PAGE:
It is not often that an interfaith conference deserves the epithet "historic," but this encounter at the Sternberg Centre in North London between hand-picked representatives of the Vatican and leading Liberal and Progressive Jews must surely qualify. Welcoming the delegates at an opening ceremony in the West London Synagogue, Rabbi Mark Winer called Pope John Paul II and Edward Cardinal Cassidy, President of the Vatican Commission for Religious Relations with the Jews, "heroes" of the dialogue, while the newly appointed Archbishop of Westminster, Cormac Murphy O'Connor, said he was "among friends." Both he and Cassidy in his keynote address stressed the "common ethic" that gives Catholics and Jews a basis for dialogue. "We have but one God, and we each understand ourselves as being in a special covenant-type relationship with that God." Responding, Sir Sigmund Sternberg said that it was largely thanks to Cassidy that difficult matters such as the Carmelite convent at Auschwitz, the establishment of diplomatic relations between the Vatican and Israel, and the beatification of Plus XI had been resolved.
As the conference papers had been circulated beforehand, almost the entire two days of the conference could be devoted to formal responses and discussion among the forty-two delegates. As the papers are to be published, I shall not summarize them here. Instead, I shall try to capture the most significant points discussed. The topics covered were covenant and election, sacred texts and the context of modernity/postmodernity, religion and the state, and the question of shared values. Such an agenda has never before been tackled at this level.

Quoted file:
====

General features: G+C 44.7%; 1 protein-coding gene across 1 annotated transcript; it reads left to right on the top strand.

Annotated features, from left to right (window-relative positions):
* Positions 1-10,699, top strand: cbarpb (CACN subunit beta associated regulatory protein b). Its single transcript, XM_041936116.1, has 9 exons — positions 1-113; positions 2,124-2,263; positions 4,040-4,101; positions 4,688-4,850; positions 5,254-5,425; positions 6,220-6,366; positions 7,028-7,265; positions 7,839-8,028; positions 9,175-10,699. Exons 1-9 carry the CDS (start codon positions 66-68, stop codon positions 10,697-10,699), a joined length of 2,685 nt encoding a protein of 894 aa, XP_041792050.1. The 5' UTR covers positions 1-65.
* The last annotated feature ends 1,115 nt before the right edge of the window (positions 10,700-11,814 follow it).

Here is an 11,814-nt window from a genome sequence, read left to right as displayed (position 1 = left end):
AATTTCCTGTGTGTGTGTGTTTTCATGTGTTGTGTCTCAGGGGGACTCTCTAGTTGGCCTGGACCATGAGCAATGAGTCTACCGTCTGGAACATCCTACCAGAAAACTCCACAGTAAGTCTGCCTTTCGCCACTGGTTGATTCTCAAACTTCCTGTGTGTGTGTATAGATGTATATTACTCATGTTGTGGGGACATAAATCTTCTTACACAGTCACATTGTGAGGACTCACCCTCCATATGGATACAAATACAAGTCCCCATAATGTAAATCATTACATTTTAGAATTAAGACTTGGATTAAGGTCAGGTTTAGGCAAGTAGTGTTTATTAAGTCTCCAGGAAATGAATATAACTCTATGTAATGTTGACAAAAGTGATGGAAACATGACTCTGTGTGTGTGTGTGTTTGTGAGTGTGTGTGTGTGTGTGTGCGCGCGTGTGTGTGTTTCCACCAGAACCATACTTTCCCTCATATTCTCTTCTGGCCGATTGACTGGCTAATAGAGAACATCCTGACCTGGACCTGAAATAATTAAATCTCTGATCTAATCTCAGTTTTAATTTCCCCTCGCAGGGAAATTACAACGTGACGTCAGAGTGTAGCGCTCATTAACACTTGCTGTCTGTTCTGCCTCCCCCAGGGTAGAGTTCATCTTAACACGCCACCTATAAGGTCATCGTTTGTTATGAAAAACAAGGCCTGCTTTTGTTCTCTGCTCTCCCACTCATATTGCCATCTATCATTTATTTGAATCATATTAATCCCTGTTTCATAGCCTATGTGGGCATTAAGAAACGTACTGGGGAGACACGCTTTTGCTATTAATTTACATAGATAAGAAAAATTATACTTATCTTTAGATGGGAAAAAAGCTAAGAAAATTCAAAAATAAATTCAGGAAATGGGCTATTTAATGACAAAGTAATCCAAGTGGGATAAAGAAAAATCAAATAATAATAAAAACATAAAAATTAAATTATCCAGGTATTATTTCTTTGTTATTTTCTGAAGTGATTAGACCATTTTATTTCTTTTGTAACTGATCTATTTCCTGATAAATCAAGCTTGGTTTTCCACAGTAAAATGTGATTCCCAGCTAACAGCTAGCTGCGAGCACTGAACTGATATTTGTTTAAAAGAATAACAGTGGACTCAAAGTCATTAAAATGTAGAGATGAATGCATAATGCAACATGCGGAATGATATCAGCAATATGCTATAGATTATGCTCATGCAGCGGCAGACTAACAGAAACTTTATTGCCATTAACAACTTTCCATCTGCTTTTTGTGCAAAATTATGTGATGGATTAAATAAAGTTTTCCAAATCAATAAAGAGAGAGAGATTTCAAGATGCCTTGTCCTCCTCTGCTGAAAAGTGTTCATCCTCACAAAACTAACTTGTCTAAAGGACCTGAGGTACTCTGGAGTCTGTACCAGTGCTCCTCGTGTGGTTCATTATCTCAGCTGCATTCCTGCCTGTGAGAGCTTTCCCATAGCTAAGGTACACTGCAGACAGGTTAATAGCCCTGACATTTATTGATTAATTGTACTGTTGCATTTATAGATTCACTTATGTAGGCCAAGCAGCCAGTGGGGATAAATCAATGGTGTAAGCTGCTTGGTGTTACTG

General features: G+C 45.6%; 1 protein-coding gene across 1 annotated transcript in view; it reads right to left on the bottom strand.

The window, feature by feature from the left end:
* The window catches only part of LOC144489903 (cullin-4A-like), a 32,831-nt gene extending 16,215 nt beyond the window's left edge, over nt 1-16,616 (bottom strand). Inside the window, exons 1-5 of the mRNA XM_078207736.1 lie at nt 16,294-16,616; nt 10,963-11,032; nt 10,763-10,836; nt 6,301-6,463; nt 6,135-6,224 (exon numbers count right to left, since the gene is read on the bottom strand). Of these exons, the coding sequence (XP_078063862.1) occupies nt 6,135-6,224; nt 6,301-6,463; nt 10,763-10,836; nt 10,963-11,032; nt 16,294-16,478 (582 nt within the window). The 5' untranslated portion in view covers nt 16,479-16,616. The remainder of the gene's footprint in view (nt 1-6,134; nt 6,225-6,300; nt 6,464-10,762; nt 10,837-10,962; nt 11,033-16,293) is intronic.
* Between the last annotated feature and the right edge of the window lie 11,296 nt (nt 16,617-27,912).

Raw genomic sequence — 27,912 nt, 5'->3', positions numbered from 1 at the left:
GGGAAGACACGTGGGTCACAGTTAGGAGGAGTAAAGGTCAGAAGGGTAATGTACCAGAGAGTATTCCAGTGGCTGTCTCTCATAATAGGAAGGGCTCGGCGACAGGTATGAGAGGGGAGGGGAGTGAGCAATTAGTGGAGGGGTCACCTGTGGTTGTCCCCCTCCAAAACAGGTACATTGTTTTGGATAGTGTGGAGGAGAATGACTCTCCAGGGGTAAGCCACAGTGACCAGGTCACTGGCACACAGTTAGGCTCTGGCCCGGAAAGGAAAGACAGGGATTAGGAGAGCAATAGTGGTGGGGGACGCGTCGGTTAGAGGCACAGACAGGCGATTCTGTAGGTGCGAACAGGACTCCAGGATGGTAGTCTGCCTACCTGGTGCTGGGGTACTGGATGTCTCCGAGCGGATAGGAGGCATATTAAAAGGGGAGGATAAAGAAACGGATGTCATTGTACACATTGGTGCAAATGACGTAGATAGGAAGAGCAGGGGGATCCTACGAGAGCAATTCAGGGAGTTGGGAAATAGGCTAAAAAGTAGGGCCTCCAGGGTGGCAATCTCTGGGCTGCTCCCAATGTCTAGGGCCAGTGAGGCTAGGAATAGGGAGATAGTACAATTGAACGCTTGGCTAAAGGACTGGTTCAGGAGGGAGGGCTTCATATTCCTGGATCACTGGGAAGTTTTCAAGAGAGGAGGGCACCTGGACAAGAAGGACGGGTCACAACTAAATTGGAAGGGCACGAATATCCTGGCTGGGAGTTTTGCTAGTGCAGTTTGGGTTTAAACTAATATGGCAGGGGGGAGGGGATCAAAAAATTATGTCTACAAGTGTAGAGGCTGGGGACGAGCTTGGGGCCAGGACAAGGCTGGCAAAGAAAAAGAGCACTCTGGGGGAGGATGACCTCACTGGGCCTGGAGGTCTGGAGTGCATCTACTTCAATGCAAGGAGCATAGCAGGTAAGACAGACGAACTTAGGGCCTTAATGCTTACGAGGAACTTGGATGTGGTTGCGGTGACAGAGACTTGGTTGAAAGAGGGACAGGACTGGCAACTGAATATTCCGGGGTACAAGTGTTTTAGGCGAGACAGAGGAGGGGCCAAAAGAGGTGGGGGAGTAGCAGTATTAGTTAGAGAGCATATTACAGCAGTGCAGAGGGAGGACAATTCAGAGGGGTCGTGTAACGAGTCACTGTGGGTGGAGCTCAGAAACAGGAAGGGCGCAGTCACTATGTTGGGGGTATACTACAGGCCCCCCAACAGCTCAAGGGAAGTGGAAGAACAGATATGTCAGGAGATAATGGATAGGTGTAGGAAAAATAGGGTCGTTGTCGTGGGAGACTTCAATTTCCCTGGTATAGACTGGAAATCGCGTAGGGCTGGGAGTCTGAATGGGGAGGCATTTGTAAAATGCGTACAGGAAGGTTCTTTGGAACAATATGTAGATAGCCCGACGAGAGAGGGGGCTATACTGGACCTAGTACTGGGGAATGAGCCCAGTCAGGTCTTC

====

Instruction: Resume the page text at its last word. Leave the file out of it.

In response to a scholarly paper by Clemens Thoma on the covenant, several Jewish speakers maintained that the importance given to the covenant in Judaism is a reaction to Christian theology rather than a central Jewish concern. Rabbi Tovia Ben-Chorin suggested that creation is the more basic and truly common theme. Eugene Fisher asked whether Christianity and Judaism were two responses of the one people of Israel to the destruction of the temple, and Rabbi Jonathan Magonet wondered whether the Messiah would have been so important for Jews if it had not been for Christianity. John Pawlikowaki suggested that this "co-emergence" thesis hits at the nerve center of Christianity. Echoing Rabbi Tony Bayfleld's paper on the sibling relationship as the best model for Jewish-Christian dialogue and Rabbi Elliot Dorfi's very substantial treatment of election, Rabbi David Goldberg and Fr. Edward Ondrako said that metaphors such as mother-child are ambiguous: Which is which?
The discussion on election raised some fundamental issues. Responding to an intervention by the undersigned on the "concentric circle" structure of Catholic pronouncements on other religions, Fisher pointed out that the language of the liturgy is moving away from this ecclesiocentric thinking. Janet Martin Soskice distinguished epistemological and ethical dimensions of election: Both Christians and Jews are chosen--not to know eveything, but to do something. Cassidy focused the discussion further by asking, "Election for what?" This was echoed later by Rabbi Sidney Brichto: Survival for what?
Reflecting on many years of experience in interpreting the Bible with Christians, Magonet showed that Jews are content to live with a plurality of interpretations rather than searching for the authoritatively "rigirt" one, while Pawlikowslti, pointing out that the Bible is always an "interpreted text," criticized the church's use of scripture. In response, Fr. Robert Murray acknowledged that the traditional view of scripture as "a vast collection of oracles awaiting fulfillment" is misleading, though he reasserted the validity of typological interpretation--not the same thing as supersessionism--and suggested that the parallels between Orthodox Jewish and Orthodox Christian ways of appealing to scripture would be worth pursuing. …